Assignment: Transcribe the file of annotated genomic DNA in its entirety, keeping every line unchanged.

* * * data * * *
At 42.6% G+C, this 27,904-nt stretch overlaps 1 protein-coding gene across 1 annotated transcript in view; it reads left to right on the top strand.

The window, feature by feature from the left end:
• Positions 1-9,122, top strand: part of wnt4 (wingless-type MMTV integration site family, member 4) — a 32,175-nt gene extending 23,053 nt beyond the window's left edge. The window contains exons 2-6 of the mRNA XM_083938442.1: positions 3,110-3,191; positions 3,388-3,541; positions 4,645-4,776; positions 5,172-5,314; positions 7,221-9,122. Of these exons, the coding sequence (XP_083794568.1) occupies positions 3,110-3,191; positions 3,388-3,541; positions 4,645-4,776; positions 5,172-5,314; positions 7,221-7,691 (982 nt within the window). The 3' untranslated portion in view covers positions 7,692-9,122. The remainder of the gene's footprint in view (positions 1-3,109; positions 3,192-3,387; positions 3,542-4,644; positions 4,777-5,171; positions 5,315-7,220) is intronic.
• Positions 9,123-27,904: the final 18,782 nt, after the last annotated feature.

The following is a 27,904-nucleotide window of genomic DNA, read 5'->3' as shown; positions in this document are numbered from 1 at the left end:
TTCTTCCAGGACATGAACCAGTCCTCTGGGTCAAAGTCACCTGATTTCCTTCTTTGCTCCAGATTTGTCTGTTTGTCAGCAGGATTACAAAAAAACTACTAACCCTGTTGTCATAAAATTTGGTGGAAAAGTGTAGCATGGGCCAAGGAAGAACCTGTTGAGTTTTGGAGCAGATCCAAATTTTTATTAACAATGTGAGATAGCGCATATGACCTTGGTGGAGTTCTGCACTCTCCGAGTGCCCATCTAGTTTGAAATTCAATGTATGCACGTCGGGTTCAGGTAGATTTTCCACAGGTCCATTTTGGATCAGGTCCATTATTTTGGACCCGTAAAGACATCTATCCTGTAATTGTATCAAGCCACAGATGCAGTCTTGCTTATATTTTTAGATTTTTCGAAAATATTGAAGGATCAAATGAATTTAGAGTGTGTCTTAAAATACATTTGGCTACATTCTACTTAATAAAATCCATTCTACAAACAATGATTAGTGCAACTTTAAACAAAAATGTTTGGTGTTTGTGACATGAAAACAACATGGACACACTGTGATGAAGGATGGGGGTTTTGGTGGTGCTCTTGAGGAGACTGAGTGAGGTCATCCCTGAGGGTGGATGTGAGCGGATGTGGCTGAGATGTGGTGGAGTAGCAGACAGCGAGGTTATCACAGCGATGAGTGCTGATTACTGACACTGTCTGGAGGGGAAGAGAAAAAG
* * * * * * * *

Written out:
At 42.6% G+C, this 27,904-nt stretch overlaps 1 protein-coding gene across 1 annotated transcript in view; it reads left to right on the top strand.

The window, feature by feature from the left end:
• Positions 1-9,122, top strand: part of wnt4 (wingless-type MMTV integration site family, member 4) — a 32,175-nt gene extending 23,053 nt beyond the window's left edge. The window contains exons 2-6 of the mRNA XM_083938442.1: positions 3,110-3,191; positions 3,388-3,541; positions 4,645-4,776; positions 5,172-5,314; positions 7,221-9,122. Of these exons, the coding sequence (XP_083794568.1) occupies positions 3,110-3,191; positions 3,388-3,541; positions 4,645-4,776; positions 5,172-5,314; positions 7,221-7,691 (982 nt within the window). The 3' untranslated portion in view covers positions 7,692-9,122. The remainder of the gene's footprint in view (positions 1-3,109; positions 3,192-3,387; positions 3,542-4,644; positions 4,777-5,171; positions 5,315-7,220) is intronic.
• Positions 9,123-27,904: the final 18,782 nt, after the last annotated feature.

The following is a 27,904-nucleotide window of genomic DNA, read 5'->3' as shown; positions in this document are numbered from 1 at the left end:
TTCTTCCAGGACATGAACCAGTCCTCTGGGTCAAAGTCACCTGATTTCCTTCTTTGCTCCAGATTTGTCTGTTTGTCAGCAGGATTACAAAAAAACTACTAACCCTGTTGTCATAAAATTTGGTGGAAAAGTGTAGCATGGGCCAAGGAAGAACCTGTTGAGTTTTGGAGCAGATCCAAATTTTTATTAACAATGTGAGATAGCGCATATGACCTTGGTGGAGTTCTGCACTCTCCGAGTGCCCATCTAGTTTGAAATTCAATGTATGCACGTCGGGTTCAGGTAGATTTTCCACAGGTCCATTTTGGATCAGGTCCATTATTTTGGACCCGTAAAGACATCTATCCTGTAATTGTATCAAGCCACAGATGCAGTCTTGCTTATATTTTTAGATTTTTCGAAAATATTGAAGGATCAAATGAATTTAGAGTGTGTCTTAAAATACATTTGGCTACATTCTACTTAATAAAATCCATTCTACAAACAATGATTAGTGCAACTTTAAACAAAAATGTTTGGTGTTTGTGACATGAAAACAACATGGACACACTGTGATGAAGGATGGGGGTTTTGGTGGTGCTCTTGAGGAGACTGAGTGAGGTCATCCCTGAGGGTGGATGTGAGCGGATGTGGCTGAGATGTGGTGGAGTAGCAGACAGCGAGGTTATCACAGCGATGAGTGCTGATTACTGACACTGTCTGGAGGGGAAGAGAAAAAG